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Face Detection with dotImage and OpenCV

We had a question in our forums about face detection via OpenCV.  I had looked at OpenCV a few weeks ago and had a small amount of time to burn, so I decided that this would be a fun project to tackle.  The API for OpenCV is sane and their internal image format appears to be similar to what we use in dotImage, so getting AtalaImage objects to play nicely with OpenCV looked straight forward.

Wrapping OpenCV is not novel – several people have done OpenCV wrappers for .NET.  I thought it would be nice to have a springboard for playing.

OpenCV is delivered via dlls on Windows.  I could’ve chosen to use P/Invoke to get at the API functions I needed and to make the appropriate struct wrappers, but I thought that creating the wrapper in C++/CLI made more sense and was less work – the interop is built into C++/CLI.  I think the resulting code is easier to follow.  I also chose to use C++/CLI over managed C++ the former feels better to write.  The syntax is much cleaner.

Then I created a C# WinForms application to test out the C++/CLI assembly.  I used our own ImageViewer control for display.

I tried to keep things simple.  I chose to create a single class to act as a face detector.  It would be constructed with the Haar Classifier data and provide one method for finding faces:

// OpenCVFaceDetection.h
// class definition for a face detector
#pragma once
using namespace System;
using namespace System::Drawing;
using namespace System::Collections::Generic;
using namespace Atalasoft::Imaging;
namespace OpenCVFaceDetection {
    public ref class FaceDetector : public IDisposable
        IntPtr _cascade;
        FaceDetector(String ^pathToCascade);
        IList<Rectangle> ^Detect(AtalaImage ^image);

I’m not entirely fond of using a path for the constructor.  I’d prefer to use a Stream object instead, but there is no facility in OpenCV for custom streaming.  To get custom streaming, I’d have to rewrite their loader entirely.  Not impossible, but also not in my constraints.  I chose to keep the cascade data hanging around for the lifetime of the object under the assumption that the same face detector object would be used again and again.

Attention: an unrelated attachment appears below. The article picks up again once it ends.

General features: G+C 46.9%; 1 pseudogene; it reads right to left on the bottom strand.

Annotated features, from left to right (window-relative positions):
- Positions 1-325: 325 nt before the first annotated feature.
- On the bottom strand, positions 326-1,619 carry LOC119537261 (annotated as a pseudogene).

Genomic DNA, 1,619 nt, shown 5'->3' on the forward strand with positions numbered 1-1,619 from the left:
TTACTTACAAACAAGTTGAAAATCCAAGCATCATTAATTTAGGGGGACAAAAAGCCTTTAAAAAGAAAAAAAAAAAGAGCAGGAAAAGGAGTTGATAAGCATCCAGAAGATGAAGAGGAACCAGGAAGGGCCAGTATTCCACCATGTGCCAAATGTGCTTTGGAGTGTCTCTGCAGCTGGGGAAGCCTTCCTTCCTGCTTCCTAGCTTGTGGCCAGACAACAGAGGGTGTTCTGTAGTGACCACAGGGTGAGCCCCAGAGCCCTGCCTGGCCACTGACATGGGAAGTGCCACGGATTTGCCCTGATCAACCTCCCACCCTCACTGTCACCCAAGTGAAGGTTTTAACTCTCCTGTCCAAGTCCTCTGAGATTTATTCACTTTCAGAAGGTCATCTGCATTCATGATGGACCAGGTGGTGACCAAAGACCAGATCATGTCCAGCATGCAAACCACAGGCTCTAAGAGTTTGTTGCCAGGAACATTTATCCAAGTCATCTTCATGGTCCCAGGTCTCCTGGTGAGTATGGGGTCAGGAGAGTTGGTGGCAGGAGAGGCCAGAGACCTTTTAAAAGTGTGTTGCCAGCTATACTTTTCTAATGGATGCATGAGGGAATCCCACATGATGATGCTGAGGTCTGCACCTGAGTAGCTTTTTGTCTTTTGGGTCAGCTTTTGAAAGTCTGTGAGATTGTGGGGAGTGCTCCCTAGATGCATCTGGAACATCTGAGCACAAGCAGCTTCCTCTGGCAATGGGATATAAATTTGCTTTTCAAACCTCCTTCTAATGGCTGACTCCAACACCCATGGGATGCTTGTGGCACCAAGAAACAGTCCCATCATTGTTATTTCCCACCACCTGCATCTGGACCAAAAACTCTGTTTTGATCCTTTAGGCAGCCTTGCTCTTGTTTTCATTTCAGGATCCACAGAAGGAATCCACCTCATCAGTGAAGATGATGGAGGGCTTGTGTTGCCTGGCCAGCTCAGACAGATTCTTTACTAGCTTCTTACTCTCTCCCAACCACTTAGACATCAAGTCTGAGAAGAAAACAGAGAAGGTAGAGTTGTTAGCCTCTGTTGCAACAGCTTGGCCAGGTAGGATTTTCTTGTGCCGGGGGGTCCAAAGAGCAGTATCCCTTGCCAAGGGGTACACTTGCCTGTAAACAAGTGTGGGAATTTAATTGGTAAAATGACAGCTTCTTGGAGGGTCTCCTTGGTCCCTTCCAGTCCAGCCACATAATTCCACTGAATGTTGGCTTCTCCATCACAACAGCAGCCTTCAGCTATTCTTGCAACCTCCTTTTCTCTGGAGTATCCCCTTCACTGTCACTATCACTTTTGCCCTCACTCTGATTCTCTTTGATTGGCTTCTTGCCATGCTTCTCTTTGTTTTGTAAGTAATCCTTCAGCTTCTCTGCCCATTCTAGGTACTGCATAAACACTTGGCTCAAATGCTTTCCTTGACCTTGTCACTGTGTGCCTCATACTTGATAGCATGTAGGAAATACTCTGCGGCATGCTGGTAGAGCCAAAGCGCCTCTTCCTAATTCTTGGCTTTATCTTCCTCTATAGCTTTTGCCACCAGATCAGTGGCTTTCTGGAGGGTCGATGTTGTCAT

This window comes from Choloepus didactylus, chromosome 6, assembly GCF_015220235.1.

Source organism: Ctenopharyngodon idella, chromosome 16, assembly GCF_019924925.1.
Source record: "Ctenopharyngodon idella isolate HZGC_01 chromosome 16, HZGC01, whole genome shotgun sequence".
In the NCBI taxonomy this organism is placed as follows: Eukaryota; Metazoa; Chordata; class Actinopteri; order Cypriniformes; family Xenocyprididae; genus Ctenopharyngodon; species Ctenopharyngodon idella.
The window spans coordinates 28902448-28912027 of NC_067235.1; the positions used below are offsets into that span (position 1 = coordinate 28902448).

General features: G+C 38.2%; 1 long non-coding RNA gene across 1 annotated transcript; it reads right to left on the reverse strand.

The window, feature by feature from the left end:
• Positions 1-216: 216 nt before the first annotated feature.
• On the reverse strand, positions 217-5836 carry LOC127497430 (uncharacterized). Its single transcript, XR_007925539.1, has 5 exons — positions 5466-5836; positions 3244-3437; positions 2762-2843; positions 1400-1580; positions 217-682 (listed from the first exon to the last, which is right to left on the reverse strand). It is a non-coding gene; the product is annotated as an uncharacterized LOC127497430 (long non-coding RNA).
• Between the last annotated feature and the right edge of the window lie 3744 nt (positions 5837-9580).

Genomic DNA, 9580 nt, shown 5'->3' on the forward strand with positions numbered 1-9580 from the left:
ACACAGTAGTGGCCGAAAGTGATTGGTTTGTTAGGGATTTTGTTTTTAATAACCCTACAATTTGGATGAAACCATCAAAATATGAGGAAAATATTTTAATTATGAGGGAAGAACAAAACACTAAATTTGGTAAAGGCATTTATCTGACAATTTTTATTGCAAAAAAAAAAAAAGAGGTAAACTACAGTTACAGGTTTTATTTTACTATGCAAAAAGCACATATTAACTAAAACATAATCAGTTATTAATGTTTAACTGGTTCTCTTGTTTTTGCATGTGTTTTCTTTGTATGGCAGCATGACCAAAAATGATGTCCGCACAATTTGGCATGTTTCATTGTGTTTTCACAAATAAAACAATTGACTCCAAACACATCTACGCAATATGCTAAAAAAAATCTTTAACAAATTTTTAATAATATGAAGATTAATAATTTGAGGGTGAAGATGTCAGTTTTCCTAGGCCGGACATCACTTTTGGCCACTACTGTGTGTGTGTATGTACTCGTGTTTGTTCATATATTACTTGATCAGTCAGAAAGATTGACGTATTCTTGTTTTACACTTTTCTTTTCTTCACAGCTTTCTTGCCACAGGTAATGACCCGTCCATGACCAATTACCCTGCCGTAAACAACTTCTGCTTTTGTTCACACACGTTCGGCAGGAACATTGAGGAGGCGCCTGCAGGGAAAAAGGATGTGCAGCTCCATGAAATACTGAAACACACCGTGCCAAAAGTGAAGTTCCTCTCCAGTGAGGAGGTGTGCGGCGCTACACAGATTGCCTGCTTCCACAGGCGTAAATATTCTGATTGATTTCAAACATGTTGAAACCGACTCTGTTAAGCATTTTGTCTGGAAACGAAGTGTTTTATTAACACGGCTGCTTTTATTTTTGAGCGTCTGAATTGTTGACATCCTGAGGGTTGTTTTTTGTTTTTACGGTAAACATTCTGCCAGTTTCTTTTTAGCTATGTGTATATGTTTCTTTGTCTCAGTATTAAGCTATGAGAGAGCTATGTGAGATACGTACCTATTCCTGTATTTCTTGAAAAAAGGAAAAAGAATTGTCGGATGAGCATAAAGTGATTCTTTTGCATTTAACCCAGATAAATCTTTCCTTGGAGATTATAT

Removing error checking, the actual code is pleasantly brief:

IList<Rectangle> ^FaceDetector::Detect(AtalaImage ^image)
    AtalaImage ^grayImage;
    // force to 8-bit gray.
    if (image->PixelFormat != PixelFormat::Pixel8bppGrayscale) {
        grayImage = image->GetChangedPixelFormat(PixelFormat::Pixel8bppGrayscale);
    else {
        grayImage = image;
    CvMemStorage *storage = 0;
    IplImage cvImage;
    try {
        storage = ::cvCreateMemStorage();
        // convert to a cvImage - does NOT allocate or copy memory
        InitIplImage(grayImage, &cvImage);
        // get the cascade
        CvHaarClassifierCascade *cvCascade = static_cast<CvHaarClassifierCascade *>(_cascade.ToPointer());
        // get the faces
        CvSeq *faces = ::cvHaarDetectObjects(&cvImage, cvCascade, storage, 1.1, 2, CV_HAAR_DO_CANNY_PRUNING, cvSize(40, 40));
        // build up the .NET list
        List<Rectangle> ^rects = gcnew List<Rectangle>();
        for (int i=0; i < faces->total; i++) {
            CvRect *cvr = (CvRect *)cvGetSeqElem(faces, i);
            rects->Add(Rectangle(cvr->x, cvr->y, cvr->width, cvr->height));
        return rects;
    __finally {
        if (storage)
        if (grayImage != image)
            delete grayImage;

It comes down to converting to source image to gray, creating an image struct from that, firing up the Haar detector, and finally converting rectangles over.  Error checking in the actual code is about 1/4 of the total code.

When hooked into the display application, this is what you get:


In FaceFront, you’ll notice that I scale the source image down.  I found with some playing that the object detector doesn’t really like large images.  It literally finds faces in the woodwork.

To use this, you will need to download and install OpenCV.  The code as is, links to their stub libraries and includes their headers.  You may need to modify the OpenCVFaceDetection project settings to point to your installation.  You will also need the xml training data.  I used haarcascade_frontalface_default.xml in FaceFront, but you can change that as you see fit.

Download and enjoy.

Published Tuesday, March 24, 2009 3:32 PM by Steve Hawley


Sunday, September 20, 2009 12:00 PM by Underground Photographer

# Underground Photographer

One of the best peaces in the world.

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